It took fifteen minutes to hold my probation review and make the decision to end my employment. By the time I reached home, my work email account had been invalidated. I had put everything into this job. I travelled through four counties to arrive at work. A round trip to work from home was over ninety miles. I also ‘worked’ additional hours for the organisation locally on my days off.
Management had taken a dim view of my crime, but I felt hadn’t considered the context in which it occurred. I contacted the local manager to explain why I haven’t been able to answer her offer of more additional hours of work. When I explained that I’d received a caution, she said she was open minded and invited me to come and talk to her and her line manager without making any promises. However, an hour before the agreed time, she telephoned to say that the other manager was off sick and she would be in touch. Having not heard any more, I can only assume that Human resources warned her off contacting me again.
I came away from the meeting feeling completely devastated and dejected. Although I knew that losing my job was an option, I never imagined that would happen. At worst, I thought that my probation would be extended. I had five days in which to enter an appeal against the decision. My initial reaction was not to bother because management had made it clear that they didn’t want me there. If the appeal overturned the decision, then I wasn’t sure whether I could work with the same management.
The next few days were terrible. I had never been at such a low point in my life. All purpose and motivation had gone. I didn’t want to do anything. I would have easily just stayed in bed all day had those closest to me not insisted I come out with them.
I did think about ending my life and I often have these thoughts. If I felt that I had nothing to live for then the intention might have been there also. I did feel that lift wasn’t worth living but I imagine there is a big difference between that and wanting to end one’s life. The one thing that kept me from complete descent into darkness was my family and friends.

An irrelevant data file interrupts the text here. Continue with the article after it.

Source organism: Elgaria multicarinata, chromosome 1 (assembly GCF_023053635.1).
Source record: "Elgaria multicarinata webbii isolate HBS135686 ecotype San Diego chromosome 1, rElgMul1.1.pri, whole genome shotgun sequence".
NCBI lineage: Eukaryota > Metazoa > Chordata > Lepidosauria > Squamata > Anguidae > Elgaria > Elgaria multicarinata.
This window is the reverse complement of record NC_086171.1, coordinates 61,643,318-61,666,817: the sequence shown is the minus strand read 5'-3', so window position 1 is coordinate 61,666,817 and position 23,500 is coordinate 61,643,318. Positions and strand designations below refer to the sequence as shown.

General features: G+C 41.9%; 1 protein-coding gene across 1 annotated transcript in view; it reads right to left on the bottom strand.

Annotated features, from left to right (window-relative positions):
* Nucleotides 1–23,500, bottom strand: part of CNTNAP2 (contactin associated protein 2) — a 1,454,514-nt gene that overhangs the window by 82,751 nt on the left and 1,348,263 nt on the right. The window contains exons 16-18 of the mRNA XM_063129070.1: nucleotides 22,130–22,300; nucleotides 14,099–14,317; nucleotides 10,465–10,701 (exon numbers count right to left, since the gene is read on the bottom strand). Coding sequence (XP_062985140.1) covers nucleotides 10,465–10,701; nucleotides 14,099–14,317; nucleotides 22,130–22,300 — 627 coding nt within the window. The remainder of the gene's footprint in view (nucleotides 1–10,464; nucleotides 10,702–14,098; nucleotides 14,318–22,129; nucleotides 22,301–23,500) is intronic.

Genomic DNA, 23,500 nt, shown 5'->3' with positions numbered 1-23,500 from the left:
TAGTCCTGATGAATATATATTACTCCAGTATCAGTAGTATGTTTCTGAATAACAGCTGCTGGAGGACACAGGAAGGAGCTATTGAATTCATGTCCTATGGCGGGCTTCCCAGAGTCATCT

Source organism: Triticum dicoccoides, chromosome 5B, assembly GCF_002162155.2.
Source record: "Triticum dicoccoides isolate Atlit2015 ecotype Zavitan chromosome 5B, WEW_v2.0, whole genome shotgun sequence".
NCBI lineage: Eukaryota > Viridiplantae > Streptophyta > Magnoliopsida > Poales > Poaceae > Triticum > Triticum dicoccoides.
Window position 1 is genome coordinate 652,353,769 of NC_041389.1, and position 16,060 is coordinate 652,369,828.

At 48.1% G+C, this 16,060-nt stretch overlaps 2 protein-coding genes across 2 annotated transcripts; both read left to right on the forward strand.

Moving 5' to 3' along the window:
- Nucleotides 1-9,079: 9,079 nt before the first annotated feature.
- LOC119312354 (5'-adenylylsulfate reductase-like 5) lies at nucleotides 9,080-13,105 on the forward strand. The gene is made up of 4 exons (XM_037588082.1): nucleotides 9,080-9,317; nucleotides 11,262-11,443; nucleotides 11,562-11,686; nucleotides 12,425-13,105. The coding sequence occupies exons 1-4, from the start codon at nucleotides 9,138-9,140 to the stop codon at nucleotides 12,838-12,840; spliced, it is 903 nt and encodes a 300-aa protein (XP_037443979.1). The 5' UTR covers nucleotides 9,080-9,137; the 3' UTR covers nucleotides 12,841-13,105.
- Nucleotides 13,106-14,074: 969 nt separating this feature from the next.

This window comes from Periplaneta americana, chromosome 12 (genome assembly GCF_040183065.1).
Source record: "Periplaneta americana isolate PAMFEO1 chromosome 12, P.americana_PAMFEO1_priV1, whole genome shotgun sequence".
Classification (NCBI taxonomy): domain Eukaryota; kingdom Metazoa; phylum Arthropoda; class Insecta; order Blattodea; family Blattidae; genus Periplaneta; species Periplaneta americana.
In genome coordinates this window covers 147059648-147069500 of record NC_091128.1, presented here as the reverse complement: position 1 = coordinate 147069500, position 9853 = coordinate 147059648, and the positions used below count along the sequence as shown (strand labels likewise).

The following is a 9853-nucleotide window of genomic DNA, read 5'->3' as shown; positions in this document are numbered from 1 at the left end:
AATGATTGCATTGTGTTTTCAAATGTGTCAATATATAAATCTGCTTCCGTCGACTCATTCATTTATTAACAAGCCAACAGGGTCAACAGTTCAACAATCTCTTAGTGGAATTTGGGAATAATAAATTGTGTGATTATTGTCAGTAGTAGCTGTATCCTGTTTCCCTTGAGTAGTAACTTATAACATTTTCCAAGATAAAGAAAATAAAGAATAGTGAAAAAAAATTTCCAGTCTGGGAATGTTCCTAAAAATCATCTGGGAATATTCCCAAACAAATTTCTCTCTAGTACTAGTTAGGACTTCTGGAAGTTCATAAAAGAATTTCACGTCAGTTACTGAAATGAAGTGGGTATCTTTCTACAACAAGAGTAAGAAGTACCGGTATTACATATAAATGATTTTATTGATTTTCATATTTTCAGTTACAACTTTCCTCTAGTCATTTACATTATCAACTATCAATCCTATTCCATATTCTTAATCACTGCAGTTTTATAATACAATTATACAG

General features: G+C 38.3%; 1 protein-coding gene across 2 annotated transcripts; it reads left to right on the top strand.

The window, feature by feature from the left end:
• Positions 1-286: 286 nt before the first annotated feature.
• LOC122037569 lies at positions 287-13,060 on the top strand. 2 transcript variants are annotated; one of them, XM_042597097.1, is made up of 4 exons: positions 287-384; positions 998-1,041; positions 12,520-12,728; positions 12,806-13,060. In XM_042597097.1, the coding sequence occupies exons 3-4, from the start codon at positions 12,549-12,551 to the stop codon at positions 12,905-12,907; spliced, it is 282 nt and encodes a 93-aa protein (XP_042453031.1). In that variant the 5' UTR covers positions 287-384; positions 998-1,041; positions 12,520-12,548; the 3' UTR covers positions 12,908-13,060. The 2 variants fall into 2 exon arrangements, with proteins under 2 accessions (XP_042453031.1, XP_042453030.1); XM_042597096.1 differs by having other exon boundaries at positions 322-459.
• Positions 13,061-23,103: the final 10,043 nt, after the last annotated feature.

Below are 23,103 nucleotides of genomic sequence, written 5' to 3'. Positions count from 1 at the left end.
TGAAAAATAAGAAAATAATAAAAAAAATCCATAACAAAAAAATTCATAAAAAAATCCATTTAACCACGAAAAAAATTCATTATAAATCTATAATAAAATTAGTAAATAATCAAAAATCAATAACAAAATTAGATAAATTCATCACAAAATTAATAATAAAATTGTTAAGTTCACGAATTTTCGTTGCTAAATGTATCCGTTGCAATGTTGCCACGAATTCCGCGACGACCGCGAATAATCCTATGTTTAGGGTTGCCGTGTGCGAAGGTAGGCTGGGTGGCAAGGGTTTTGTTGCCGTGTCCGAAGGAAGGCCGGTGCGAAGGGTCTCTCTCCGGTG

At the weekend, my children came and stayed with me. This gave me some much-needed focus and motivation. With the children’s presence raising my low mood, I also decided that I would appeal the decision. I still felt great aggrieved about all that had happened. I also wondered whether I was being victimised for a couple of issues I’d mentioned to my line manager.
While putting in additional hours, I’d been informed of a job vacancy closer to home, at a higher grade and one that I met all the criteria for. I was encouraged to apply for this post and told my line manager. I’d also come across a situation where the charity’s funds were being misused due to over sight. I brought this to management’s attention and it was quickly resolved.
I formulated my appeal letter over the weekend and posted it. With some focus back in my life, the low mood gradually started to lift.
The children returned home as usual on Sunday evening and Mondays for me have always been difficult having to readjust to an empty house once again. I went to bed Monday night but couldn’t sleep. Ever since my separation, I had felt strongly that men in Domestic Violence scenarios needed a voice but there were none. The reason I couldn’t sleep was because an idea had planted itself in my mind and my imagination had gone into overdrive. I got out of bed, at one o’clock Tuesday morning, went downstairs, turned on the computer and started writing my experiences.
Dawn broke and I was still writing. I had so much I wanted to say and share. This was the moment when this blog, ‘The Silence of Domestic Violence’ was born.